Near infrared light
Absorption of light by blood
Blood
Interpolation
Cerebral Cortex
fMRI
MEG
PET
Now we would like to explain the physical background of the optical topography system. Though near infrared light used by this system passes through human brain it does not pass transparently. Almost all of the light illuminated on scalp is absorbed and scattered by the brain tissue. An extremely small amount of the initial light is reflected back to the scalp. In adults, the light attenuates to a level as low as a hundred millionth or even a billionth of the irradiated light.

Amount of the detected light with the wavelength at each measurement position is expressed by the following equation approximately.


where,
: Amount of irradiation light,
and : Molecular absorption coefficient of oxy- and deoxy-hemoglobin at wavelength
: Concentration of oxy- and deoxy-hemoglobin,
d: Effective optical path length in active region of cerebral cortex,
: Attenuation due to light absorption by pigments except hemoglobin ( such as cytochrome aas)
: Attenuation due to light scattering by tissues,
When stimulation is given to the brain, the concentration and oxygenation of hemoglobin changes, and the amount of detected light changes accordingly as follows:
where, the character superscript "s" represents a value of each variable under stimulation.
Because the total light absorption by hemoglobin in live body in the near-infrared region is about 10 times greater than that of cytochrome aasthat is the major term of, neglecting change in caused by stimulation, an assumption of is given.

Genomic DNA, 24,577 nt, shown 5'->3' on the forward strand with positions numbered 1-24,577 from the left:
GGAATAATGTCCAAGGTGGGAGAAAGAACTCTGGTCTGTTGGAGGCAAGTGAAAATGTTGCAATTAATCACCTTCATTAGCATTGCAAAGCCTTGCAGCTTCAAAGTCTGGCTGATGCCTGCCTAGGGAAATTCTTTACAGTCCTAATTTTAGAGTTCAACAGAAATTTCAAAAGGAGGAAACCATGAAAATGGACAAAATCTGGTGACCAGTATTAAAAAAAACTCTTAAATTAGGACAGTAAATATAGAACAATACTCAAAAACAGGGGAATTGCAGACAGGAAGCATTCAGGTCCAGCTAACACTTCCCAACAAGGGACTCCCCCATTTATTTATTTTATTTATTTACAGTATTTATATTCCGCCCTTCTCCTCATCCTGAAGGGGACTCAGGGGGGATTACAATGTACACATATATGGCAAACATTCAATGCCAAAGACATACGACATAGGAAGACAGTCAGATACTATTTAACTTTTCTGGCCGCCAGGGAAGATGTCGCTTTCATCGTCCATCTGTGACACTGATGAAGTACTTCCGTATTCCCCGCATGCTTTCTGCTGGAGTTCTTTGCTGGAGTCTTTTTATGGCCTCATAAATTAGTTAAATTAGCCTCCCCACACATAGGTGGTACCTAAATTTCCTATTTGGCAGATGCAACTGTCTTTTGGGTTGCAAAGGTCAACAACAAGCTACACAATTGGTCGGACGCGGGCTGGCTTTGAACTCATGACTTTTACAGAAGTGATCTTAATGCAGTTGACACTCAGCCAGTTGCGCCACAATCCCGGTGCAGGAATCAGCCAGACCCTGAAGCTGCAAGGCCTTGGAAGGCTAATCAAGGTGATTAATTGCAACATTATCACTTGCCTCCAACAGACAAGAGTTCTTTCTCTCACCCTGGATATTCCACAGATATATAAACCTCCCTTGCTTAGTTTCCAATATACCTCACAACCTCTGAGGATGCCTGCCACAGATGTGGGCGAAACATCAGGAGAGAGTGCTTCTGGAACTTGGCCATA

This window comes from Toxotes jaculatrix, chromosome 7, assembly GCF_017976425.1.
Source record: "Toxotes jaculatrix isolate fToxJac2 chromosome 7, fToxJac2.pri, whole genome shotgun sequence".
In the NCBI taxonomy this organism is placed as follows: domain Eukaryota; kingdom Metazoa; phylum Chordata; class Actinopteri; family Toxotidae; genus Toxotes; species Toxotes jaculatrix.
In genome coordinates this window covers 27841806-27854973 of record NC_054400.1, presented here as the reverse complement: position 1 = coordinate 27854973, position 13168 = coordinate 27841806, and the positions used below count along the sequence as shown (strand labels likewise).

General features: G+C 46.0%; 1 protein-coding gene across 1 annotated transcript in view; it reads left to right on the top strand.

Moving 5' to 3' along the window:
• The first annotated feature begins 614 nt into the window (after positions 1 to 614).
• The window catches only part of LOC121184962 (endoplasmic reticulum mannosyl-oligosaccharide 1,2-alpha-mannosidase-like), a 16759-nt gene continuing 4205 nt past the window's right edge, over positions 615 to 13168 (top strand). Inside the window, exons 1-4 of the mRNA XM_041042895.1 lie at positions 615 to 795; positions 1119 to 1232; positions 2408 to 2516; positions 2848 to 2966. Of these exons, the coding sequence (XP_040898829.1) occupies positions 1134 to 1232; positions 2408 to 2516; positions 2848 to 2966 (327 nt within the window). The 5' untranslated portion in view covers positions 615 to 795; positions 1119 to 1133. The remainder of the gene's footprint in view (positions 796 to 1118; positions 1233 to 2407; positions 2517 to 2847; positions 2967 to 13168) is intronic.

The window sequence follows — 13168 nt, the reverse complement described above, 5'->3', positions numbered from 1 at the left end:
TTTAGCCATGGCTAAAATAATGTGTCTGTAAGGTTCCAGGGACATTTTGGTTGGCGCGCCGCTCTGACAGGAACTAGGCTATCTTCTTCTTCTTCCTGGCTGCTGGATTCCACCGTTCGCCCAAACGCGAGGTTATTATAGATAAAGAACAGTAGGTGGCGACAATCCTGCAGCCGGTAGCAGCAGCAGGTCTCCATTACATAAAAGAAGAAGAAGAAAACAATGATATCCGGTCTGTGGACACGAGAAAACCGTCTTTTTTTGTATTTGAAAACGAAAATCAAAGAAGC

Furthermore, by subtracting the equation (1) from the equation (2), the following equation can be obtained,
where, we defined follows:
Since it is actually difficult to obtain the effective length d of the optical path in the active region of cerebral cortex, relative changes in concentration of hemoglobin associated with brain activity are obtained in (mM)x(mm) unit.
means the proportional value of the sum above, in other words, the proportional value of the change of the blood volume.
The measurement with dual wavelength at each measurement position allows the solution of of simultaneous equation (3) for , as follows:


where,

As we can see in formula (4), the value are given in (5)(6)(7), which are denoted as the products of (hemoglobin concentration)x(effective light path).

So, we adopt the unit of -as (mmol)x(mm) .
Conventionally, hemoglobin concentration in blood is used (g/dl), and adopting the molecular weight of hemoglobin is 64,000, the conversion of (g/dl) is as follows: 1g/dl = 0.156mmol or 1mmol = 6.4g/dl

Reference:
Mean hemoglobin density of human adult
male 15g/dl = 2.34mmol
female 13g/dl = 2.03mmol